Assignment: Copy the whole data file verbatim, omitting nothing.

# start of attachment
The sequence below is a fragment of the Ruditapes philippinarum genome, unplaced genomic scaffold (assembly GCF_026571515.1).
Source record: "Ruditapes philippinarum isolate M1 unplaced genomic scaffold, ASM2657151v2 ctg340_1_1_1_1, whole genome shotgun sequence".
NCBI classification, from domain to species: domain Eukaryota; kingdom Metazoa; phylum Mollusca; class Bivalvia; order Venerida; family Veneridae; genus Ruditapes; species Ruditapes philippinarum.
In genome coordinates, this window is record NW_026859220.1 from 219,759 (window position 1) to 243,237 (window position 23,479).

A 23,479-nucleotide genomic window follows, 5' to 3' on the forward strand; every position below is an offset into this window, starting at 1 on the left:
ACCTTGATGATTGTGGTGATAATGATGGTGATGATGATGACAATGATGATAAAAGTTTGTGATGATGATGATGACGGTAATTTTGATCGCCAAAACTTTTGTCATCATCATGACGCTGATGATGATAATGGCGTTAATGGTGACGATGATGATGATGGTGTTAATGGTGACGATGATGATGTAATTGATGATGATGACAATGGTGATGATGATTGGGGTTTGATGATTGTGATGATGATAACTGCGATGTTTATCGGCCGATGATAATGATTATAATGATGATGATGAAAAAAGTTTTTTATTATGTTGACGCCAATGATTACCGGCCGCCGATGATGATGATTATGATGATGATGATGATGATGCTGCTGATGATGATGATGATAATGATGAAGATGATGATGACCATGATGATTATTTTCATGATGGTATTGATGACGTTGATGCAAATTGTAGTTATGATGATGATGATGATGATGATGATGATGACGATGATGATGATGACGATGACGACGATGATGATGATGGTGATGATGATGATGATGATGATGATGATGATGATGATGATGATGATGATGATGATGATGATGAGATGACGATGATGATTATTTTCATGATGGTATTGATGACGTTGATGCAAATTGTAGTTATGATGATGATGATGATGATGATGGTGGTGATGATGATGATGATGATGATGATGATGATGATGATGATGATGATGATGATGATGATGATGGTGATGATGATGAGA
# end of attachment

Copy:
The sequence below is a fragment of the Ruditapes philippinarum genome, unplaced genomic scaffold (assembly GCF_026571515.1).
Source record: "Ruditapes philippinarum isolate M1 unplaced genomic scaffold, ASM2657151v2 ctg340_1_1_1_1, whole genome shotgun sequence".
NCBI classification, from domain to species: domain Eukaryota; kingdom Metazoa; phylum Mollusca; class Bivalvia; order Venerida; family Veneridae; genus Ruditapes; species Ruditapes philippinarum.
In genome coordinates, this window is record NW_026859220.1 from 219,759 (window position 1) to 243,237 (window position 23,479).

A 23,479-nucleotide genomic window follows, 5' to 3' on the forward strand; every position below is an offset into this window, starting at 1 on the left:
ACCTTGATGATTGTGGTGATAATGATGGTGATGATGATGACAATGATGATAAAAGTTTGTGATGATGATGATGACGGTAATTTTGATCGCCAAAACTTTTGTCATCATCATGACGCTGATGATGATAATGGCGTTAATGGTGACGATGATGATGATGGTGTTAATGGTGACGATGATGATGTAATTGATGATGATGACAATGGTGATGATGATTGGGGTTTGATGATTGTGATGATGATAACTGCGATGTTTATCGGCCGATGATAATGATTATAATGATGATGATGAAAAAAGTTTTTTATTATGTTGACGCCAATGATTACCGGCCGCCGATGATGATGATTATGATGATGATGATGATGATGCTGCTGATGATGATGATGATAATGATGAAGATGATGATGACCATGATGATTATTTTCATGATGGTATTGATGACGTTGATGCAAATTGTAGTTATGATGATGATGATGATGATGATGATGATGACGATGATGATGATGACGATGACGACGATGATGATGATGGTGATGATGATGATGATGATGATGATGATGATGATGATGATGATGATGATGATGATGATGATGAGATGACGATGATGATTATTTTCATGATGGTATTGATGACGTTGATGCAAATTGTAGTTATGATGATGATGATGATGATGATGGTGGTGATGATGATGATGATGATGATGATGATGATGATGATGATGATGATGATGATGATGATGATGGTGATGATGATGAGA